Gardner City Council members decided to add to a slush fund during a council meeting last week.
Members agreed to raise the transient sales tax, despite the additional tax not being included in the 2014 budget. To do so, they repealed the original ordinance in its entirety.
This means those tax dollars don’t have a name, as Dave Ramsey, personal radio finance guy would say. The radio host implores listeners to determine where every dollar will go before it is received.
It’s sound financial advice. Those who use it know exactly how much they spend and on what. But the city’s new-found revenue apparently isn’t earmarked for anything specific.
The extra dollars, which are paid by those who stay in Gardner’s lone hotel, won’t be used to lower residents’ tax bills. Instead, they’ll be used for “economic growth, “ which has always been a moving target for the city.
Most recently tax funds have been given to Gardner’s chamber of commerce, museum and theater groups; If the city is going to continue to give out transient tax monies, we believe all of the entities should be equally required to request the funding, detail how it will be used and report the net result of economic development and tourism promotion. Requests should also be solicited from all interested community organizations equally. There should be a standard, written policy, and those organizations that can’t show how they’ve benefited the community in terms of growth and tourism should be thrown promptly off the government gravy train.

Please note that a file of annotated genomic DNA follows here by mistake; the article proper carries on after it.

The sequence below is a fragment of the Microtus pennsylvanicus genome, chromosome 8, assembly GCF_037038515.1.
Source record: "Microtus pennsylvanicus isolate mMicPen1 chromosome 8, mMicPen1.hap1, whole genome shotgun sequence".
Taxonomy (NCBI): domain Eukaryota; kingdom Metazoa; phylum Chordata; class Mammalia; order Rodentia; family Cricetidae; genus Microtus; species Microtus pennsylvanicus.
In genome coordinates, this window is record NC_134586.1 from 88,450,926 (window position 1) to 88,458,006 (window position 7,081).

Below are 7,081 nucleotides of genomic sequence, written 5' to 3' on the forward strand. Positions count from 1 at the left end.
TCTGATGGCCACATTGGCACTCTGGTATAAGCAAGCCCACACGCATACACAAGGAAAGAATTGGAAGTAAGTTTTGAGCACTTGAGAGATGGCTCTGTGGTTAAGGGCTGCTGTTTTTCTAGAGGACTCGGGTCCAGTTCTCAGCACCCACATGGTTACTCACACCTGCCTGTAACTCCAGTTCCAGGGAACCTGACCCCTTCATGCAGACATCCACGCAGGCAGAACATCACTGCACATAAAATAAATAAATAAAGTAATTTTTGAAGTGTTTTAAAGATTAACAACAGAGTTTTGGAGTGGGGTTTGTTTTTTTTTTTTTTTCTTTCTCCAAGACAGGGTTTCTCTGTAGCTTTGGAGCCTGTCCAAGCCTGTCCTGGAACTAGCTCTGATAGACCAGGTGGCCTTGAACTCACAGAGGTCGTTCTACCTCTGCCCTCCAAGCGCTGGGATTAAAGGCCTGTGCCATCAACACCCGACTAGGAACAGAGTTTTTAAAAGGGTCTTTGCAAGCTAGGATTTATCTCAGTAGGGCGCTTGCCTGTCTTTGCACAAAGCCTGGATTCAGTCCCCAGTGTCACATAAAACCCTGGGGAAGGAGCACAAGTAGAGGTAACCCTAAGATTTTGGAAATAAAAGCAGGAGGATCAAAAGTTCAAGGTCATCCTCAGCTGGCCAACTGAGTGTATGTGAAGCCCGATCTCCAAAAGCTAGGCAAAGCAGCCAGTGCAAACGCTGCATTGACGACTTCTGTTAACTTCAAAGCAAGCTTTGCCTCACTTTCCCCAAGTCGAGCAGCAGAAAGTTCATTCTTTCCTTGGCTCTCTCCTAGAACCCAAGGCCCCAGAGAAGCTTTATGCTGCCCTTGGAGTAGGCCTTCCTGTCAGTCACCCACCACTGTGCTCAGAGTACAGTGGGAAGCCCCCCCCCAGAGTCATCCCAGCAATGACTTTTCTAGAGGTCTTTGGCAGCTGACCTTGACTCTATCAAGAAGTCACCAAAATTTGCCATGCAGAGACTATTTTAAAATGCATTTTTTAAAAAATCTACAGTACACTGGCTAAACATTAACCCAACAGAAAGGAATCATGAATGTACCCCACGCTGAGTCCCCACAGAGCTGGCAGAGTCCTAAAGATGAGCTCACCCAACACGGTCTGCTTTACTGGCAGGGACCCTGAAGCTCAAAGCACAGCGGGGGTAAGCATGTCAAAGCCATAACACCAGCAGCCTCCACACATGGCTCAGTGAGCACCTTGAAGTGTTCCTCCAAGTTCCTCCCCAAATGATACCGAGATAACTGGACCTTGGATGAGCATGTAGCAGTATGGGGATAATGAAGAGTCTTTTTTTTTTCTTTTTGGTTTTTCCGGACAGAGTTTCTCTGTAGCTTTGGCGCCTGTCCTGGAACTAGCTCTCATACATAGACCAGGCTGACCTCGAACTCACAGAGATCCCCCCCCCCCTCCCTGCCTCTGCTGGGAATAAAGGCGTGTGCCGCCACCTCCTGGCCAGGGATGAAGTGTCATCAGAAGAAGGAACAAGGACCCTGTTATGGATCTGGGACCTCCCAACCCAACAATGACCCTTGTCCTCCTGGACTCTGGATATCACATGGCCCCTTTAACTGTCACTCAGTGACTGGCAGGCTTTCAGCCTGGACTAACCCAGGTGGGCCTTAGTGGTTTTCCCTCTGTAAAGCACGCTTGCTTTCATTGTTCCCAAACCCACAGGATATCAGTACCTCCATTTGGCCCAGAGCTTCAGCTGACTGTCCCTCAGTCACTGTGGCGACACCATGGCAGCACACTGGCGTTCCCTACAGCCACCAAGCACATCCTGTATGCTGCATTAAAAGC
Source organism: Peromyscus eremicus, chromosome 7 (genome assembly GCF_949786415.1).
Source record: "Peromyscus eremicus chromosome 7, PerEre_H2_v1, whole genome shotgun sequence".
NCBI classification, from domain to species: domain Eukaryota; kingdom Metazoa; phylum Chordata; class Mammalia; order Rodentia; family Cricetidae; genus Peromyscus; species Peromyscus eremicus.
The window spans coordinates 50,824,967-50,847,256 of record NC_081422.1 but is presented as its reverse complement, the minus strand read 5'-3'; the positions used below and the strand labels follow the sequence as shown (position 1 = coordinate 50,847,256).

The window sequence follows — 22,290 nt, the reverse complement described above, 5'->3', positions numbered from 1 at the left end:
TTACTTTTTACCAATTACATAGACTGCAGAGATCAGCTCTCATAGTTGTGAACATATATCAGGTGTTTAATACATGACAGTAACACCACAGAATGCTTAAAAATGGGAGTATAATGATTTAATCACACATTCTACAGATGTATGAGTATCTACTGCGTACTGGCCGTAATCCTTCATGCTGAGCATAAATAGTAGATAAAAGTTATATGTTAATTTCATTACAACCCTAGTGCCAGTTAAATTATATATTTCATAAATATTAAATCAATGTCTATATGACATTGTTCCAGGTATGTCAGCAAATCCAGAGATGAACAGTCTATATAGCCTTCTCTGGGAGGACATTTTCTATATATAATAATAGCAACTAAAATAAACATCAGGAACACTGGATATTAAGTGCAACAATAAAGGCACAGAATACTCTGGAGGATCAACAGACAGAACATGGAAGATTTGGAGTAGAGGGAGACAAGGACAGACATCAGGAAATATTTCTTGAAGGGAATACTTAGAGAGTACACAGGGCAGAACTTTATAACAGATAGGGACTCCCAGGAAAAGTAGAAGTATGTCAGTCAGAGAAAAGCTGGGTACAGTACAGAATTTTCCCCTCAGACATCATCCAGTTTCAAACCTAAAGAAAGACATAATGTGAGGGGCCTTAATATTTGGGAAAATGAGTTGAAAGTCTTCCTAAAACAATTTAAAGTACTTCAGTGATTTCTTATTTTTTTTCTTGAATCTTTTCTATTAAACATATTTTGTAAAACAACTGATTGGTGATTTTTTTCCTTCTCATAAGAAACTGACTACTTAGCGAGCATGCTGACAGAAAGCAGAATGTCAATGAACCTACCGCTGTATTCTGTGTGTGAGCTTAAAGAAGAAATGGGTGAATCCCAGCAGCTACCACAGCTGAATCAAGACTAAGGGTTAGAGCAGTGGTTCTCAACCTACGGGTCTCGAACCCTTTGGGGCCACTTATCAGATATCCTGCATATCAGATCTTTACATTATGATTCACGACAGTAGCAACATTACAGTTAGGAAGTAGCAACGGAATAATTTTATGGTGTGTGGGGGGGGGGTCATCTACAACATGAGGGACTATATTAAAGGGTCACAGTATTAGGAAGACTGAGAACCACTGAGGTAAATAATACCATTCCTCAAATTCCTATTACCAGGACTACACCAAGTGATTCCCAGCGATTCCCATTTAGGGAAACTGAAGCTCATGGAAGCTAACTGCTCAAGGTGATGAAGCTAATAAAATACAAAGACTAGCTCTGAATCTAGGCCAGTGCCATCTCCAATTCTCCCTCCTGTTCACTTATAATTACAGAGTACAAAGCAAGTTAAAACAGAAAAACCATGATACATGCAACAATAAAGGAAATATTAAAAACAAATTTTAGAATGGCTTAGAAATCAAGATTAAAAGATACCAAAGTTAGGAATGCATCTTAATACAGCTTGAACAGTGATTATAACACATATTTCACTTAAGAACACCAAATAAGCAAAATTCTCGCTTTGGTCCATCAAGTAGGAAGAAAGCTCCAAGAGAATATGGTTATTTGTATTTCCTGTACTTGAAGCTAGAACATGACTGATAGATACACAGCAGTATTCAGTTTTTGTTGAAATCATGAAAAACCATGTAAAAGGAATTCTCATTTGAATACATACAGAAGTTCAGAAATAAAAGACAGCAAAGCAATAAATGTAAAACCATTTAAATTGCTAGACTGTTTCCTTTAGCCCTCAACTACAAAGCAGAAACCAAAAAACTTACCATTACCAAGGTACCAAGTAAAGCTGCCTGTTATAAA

But maybe the most disturbing part of increasing the tax from 6 percent to 8 percent is that all of the city council members seemed to agree that as long as local people aren’t paying the tax, they are okay with it.
As council member Larry Fotovich intoned, “I don’t see how anyone can get excited about a tax even if it’s a tax on someone else.”
We agree.
We’re a little disappointed in Gardner council’s continued money grab. Although their working budget indicates growth is flat in most department’s, taxes, fees and utility rates continue to be increased and more than 10 new positions are being added while basic infrastructure needs remain unfunded.
Now additional taxes are being levied on Gardner’s guests, who are possibly friends and family members of current residents.
This tax  increases our bed tax 2 percent above neighboring Olathe and puts us on par with Lenexa and Leawood. The tax will add to bottom-line room rates and affect competition. It may also make it more difficult to lure additional hotels; neighboring Spring Hill has a bed tax half of Gardner’s.
We’re curious as to why this tax increase was necessary and why there was such limited public discussion surrounding it.
With no purpose or reasoning, the added dollars are likely to be used as a slush fund .